A thick layer of smog, blankets the mountains in front of the Dora Observatory at the Demilitarized Zone (DMZ). Staring through the haze I begin to lose my bearings. I spot a sliver of red waving in the air. I look through a pair of binoculars that are attached to the viewing area of the Dora Observatory to get a closer look at the red sliver. Upon viewing, I stumble across several tall rugged buildings and barbed wire fences until I finally focus on the red sliver. The red sliver is the North Korea flag. Directly across from it lies the South Korea flag. Each side an enigma to the other.
Furthermore, within the Dora Theater is a hallway full of buildings that remain in tact from the Dynasty Eras. The Dynasty Eras took place before the Japanese invaded Korea, in an attempt to strip the Korean people of their culture. These structures continue to withstand into the divide of North and South Korea from the Cold War Era: elaborate palaces, stone statues, and nature reserves. Most of these are found in the countryside of North Korea. The structures have managed to avoid the destruction of the Korean War, leaving a relic of what once was. It’s hard to look over at the empty skyscrapers and think about what is still preserved.
Currently our class is learning about South Korea’s relationship with North Korea and how both countries changed after the Korean War. Breaking families apart and the loss of essential human rights, severs the bond even farther. North Koreans have been isolated in a mold of their own culture–that is, what few elements of it that they are allowed to experience for themselves. With minimal contact from the outside world, due in part to the regime of the Kims’, North Korea is unrecognizable in comparison to its more modern neighbor. Freedom is restricted concerning fashion, access to transportation, and basic electricity.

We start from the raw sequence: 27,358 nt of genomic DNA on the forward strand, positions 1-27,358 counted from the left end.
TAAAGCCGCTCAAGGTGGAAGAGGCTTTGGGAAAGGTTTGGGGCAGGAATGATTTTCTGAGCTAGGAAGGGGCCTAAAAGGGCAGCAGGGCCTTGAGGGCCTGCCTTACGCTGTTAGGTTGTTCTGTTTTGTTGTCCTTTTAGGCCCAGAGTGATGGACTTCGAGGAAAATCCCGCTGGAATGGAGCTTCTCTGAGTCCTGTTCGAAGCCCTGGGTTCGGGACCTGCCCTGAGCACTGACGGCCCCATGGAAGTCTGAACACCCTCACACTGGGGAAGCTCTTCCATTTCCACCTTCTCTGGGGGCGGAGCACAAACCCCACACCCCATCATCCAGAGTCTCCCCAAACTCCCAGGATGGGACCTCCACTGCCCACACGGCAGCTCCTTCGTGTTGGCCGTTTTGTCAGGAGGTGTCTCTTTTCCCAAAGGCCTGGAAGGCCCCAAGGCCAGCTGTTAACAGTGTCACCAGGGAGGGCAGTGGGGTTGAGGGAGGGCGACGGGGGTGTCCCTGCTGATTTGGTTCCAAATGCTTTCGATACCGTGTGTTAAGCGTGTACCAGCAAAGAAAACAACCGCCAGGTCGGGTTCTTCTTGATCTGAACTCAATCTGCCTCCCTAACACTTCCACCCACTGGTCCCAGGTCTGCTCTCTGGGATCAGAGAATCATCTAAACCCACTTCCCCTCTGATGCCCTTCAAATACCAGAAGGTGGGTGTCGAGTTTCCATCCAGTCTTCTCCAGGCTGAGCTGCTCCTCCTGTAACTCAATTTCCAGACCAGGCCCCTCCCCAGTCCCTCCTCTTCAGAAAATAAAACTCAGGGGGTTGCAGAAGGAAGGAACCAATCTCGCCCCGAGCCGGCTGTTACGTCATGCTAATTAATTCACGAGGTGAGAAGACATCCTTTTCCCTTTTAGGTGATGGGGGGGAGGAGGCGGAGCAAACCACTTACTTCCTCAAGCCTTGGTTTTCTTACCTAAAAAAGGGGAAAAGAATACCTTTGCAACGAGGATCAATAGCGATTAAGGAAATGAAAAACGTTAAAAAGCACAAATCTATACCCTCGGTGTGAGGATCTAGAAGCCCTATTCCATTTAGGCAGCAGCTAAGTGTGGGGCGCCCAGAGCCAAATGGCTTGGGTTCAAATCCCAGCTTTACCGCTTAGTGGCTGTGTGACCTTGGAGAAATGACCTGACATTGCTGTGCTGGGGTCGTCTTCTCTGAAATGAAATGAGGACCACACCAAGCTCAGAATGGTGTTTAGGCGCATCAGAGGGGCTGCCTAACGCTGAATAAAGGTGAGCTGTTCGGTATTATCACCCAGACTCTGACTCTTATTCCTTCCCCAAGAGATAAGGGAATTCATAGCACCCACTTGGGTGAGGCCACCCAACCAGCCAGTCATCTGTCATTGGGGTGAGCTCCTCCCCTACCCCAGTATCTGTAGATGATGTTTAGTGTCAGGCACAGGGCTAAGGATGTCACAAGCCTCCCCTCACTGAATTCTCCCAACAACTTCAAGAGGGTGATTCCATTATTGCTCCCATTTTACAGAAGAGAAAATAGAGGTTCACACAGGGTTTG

As Pyeongang, the capital of North Korea, once struggled it is finally within a middle class standing; Seoul, South Korea’s capital, flourishes with the fastest growing GDP per capita. In class, we have learned about how North Korea has attempted to keep up with the ‘Korean Wave’ that South Korea has produced. From example, North Korea has created its own beauty brands, such as ‘N-Beauty,’ and K-Pop inspired groups that perform ‘N-Pop.’ North Korea attempts to give its people a sense of freedom, but this illusion falls flat at the end of the day. People in North Korea are also required by law to keep pictures of Kim Il Sung and Kim Jong Il in their homes. These extreme differences don’t seem obvious as my classmates and I stand at the Dora Observatory at the DMZ.
My class was allowed to apply the history and texts that we have studied about North vs. South into real context when we took our trip to the DMZ. Experiencing a segment of class out in the field, and getting the opportunity to look in depth on my studies has been beneficial, as it has grown my ability to relate complex concepts within culture and diversity. Seeing the DMZ, I got the impression of a hazy grey area, while North and South Korea remain black and white in comparison. There have been several attempts for the two opposing sides to find peace among the peninsula. However, people on both sides hold this agreement skeptical. Even with the impression of peace, the DMZ remains the most patrolled border in the world, leaving families straddling the border in search of the reunification that they were once promised.